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BioMed Research International
Volume 2015, Article ID 376756, 9 pages
http://dx.doi.org/10.1155/2015/376756
Research Article

Pulmonary Responses of Sprague-Dawley Rats in Single Inhalation Exposure to Graphene Oxide Nanomaterials

1Toxicology Laboratory, College of Animal Bioscience and Technology, Konkuk University, Seoul 143-701, Republic of Korea
2Institute of Nano Products Safety Research, Hoseo University, Asan 336-795, Republic of Korea
3Occupational Lung Diseases Institute, KCOMWEL, Incheon 403-711, Republic of Korea
4Department of Mechanical Engineering, Hanyang University, Ansan 426-791, Republic of Korea
5Department of Chemical Engineering, Dong-a University, Busan 602-714, Republic of Korea
6Center for Nanosafety Metrology, Korea Research Institute of Standards and Science, Daejeon 305-340, Republic of Korea

Received 16 March 2015; Revised 20 June 2015; Accepted 1 July 2015

Academic Editor: Antonio Salgado

Copyright © 2015 Sung Gu Han et al. This is an open access article distributed under the Creative Commons Attribution License, which permits unrestricted use, distribution, and reproduction in any medium, provided the original work is properly cited.

Abstract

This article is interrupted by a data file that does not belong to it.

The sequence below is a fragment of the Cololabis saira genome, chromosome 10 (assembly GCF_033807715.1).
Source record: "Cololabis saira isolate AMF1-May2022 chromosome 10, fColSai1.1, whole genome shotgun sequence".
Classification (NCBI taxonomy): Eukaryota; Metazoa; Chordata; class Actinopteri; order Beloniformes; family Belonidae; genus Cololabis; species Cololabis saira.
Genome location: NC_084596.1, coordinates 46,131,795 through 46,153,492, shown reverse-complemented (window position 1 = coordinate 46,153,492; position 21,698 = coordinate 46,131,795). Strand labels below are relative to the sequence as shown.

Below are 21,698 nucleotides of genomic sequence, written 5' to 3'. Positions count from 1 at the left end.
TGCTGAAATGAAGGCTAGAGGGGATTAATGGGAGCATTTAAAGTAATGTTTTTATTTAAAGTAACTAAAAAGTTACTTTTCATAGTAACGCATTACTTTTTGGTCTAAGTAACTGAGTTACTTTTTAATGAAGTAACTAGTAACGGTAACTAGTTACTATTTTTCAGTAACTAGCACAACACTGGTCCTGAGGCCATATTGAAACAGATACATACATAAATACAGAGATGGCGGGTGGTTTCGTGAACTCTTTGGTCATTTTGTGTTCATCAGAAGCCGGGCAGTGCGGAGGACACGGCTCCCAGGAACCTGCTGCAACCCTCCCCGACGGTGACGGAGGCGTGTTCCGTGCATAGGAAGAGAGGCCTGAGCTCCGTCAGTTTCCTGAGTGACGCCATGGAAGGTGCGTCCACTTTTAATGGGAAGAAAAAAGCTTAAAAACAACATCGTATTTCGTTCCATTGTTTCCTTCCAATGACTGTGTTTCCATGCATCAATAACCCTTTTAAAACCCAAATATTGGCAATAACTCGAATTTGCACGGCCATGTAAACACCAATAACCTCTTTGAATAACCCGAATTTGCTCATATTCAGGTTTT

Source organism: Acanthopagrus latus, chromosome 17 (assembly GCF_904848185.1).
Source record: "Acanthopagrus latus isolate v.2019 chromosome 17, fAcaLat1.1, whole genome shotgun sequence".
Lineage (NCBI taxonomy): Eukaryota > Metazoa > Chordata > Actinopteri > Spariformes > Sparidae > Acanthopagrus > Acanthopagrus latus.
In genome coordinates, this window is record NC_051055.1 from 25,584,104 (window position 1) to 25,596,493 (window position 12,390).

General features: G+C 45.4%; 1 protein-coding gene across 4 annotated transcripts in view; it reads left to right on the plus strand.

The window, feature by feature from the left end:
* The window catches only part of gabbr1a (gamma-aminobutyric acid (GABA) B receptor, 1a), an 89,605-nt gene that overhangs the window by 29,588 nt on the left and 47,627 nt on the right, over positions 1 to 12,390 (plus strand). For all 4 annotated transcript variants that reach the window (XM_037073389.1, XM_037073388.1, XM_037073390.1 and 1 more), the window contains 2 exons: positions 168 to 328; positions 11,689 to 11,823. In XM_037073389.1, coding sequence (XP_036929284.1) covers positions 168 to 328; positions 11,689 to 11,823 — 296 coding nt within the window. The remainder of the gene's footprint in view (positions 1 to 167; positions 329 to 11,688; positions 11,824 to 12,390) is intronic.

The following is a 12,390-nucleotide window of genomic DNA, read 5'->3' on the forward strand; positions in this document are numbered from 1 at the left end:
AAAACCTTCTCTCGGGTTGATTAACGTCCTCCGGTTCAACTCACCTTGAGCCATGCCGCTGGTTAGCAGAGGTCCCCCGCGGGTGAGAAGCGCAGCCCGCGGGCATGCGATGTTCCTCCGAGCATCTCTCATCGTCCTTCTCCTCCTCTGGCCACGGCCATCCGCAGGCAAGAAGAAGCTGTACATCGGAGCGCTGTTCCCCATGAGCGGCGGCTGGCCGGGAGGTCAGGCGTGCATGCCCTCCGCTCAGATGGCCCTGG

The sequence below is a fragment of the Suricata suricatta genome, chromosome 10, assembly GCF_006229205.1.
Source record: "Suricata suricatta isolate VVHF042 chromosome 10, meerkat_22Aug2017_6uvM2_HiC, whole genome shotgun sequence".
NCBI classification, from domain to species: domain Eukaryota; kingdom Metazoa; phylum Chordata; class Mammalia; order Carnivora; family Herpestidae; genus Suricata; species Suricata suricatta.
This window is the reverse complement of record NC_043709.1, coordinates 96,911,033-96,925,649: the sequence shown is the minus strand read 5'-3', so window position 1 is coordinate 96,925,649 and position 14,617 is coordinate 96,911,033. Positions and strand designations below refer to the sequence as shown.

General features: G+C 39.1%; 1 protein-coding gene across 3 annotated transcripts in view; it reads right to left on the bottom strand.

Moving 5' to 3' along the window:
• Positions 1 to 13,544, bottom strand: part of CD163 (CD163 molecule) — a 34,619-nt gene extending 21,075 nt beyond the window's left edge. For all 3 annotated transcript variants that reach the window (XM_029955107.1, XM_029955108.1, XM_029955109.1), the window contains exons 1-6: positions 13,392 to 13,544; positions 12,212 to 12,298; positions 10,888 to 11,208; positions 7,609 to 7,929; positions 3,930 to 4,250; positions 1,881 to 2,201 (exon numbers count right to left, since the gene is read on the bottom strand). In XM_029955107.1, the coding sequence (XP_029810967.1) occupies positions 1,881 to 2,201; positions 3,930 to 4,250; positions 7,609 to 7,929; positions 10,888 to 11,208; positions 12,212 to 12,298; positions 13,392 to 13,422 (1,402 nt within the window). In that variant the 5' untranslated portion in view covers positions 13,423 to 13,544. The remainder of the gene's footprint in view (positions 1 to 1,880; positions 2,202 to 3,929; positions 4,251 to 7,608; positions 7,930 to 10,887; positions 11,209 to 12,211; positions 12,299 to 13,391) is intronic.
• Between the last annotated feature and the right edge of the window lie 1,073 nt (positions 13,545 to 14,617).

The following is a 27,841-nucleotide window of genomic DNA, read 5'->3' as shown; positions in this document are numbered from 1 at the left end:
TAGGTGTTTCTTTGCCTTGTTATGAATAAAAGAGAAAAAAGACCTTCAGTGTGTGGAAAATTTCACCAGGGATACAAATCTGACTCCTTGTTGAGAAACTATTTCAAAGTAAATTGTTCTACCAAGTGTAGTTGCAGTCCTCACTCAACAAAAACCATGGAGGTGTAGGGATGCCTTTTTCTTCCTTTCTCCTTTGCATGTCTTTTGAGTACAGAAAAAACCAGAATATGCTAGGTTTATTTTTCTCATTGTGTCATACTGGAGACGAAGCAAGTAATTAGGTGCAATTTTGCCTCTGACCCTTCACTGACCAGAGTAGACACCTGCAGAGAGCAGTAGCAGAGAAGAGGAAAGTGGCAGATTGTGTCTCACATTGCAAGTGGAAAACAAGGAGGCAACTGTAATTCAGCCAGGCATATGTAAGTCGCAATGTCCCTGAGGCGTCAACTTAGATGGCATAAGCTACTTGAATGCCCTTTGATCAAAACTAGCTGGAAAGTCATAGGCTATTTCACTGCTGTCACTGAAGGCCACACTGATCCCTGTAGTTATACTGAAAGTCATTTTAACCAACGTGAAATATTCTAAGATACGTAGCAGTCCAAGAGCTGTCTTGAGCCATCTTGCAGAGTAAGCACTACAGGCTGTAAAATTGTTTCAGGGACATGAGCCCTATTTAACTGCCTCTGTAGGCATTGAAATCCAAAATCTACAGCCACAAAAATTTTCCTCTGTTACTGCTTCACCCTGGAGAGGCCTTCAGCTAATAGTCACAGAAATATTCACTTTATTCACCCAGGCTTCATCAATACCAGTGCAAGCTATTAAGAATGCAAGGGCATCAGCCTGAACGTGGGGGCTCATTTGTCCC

Graphene is receiving increased attention due to its potential widespread applications in future. However, the health effects of graphene have not yet been well studied. Therefore, this study examined the pulmonary effects of graphene oxide using male Sprague-Dawley rats and a single 6-hour nose-only inhalation technique. Following the exposure, the rats were allowed to recover for 1 day, 7 days, or 14 days. A total of three groups were compared: control (fresh air), low concentration ( mg/m3), and high concentration ( mg/m3). The exposure to graphene oxide did not induce significant changes in the body weights, organ weights, and food consumption during the 14 days of recovery time. The microalbumin and lactate dehydrogenase levels in the bronchoalveolar lavage (BAL) fluid were not significantly changed due to the exposure. Similarly, total cell count, macrophages, polymorphonuclear leukocytes, and lymphocytes were not significantly altered in the BAL fluid. Plus, the histopathological examination of the rat lungs only showed an uptake of graphene oxide in the alveolar macrophages of the high-concentration group. Therefore, these results demonstrate that the single inhalation exposure to graphene oxide induce minimal toxic responses in rat lungs at the concentrations and time points used in the present study.